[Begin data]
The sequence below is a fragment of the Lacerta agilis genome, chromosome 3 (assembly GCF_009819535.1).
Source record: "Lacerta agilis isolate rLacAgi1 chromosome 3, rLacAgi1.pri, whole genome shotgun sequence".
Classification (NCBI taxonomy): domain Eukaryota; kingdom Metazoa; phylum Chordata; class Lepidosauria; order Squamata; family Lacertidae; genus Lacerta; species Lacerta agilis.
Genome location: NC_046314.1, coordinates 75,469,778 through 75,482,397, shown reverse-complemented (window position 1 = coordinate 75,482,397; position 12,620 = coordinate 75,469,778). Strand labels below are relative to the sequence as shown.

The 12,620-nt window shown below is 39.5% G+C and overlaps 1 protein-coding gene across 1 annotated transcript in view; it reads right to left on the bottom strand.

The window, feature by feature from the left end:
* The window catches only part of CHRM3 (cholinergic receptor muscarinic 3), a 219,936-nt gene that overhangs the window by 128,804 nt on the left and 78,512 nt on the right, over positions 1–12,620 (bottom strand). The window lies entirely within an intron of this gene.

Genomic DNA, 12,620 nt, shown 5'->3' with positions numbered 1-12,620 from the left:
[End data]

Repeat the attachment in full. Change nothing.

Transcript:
The sequence below is a fragment of the Lacerta agilis genome, chromosome 3 (assembly GCF_009819535.1).
Source record: "Lacerta agilis isolate rLacAgi1 chromosome 3, rLacAgi1.pri, whole genome shotgun sequence".
Classification (NCBI taxonomy): domain Eukaryota; kingdom Metazoa; phylum Chordata; class Lepidosauria; order Squamata; family Lacertidae; genus Lacerta; species Lacerta agilis.
Genome location: NC_046314.1, coordinates 75,469,778 through 75,482,397, shown reverse-complemented (window position 1 = coordinate 75,482,397; position 12,620 = coordinate 75,469,778). Strand labels below are relative to the sequence as shown.

The 12,620-nt window shown below is 39.5% G+C and overlaps 1 protein-coding gene across 1 annotated transcript in view; it reads right to left on the bottom strand.

The window, feature by feature from the left end:
* The window catches only part of CHRM3 (cholinergic receptor muscarinic 3), a 219,936-nt gene that overhangs the window by 128,804 nt on the left and 78,512 nt on the right, over positions 1–12,620 (bottom strand). The window lies entirely within an intron of this gene.

Genomic DNA, 12,620 nt, shown 5'->3' with positions numbered 1-12,620 from the left: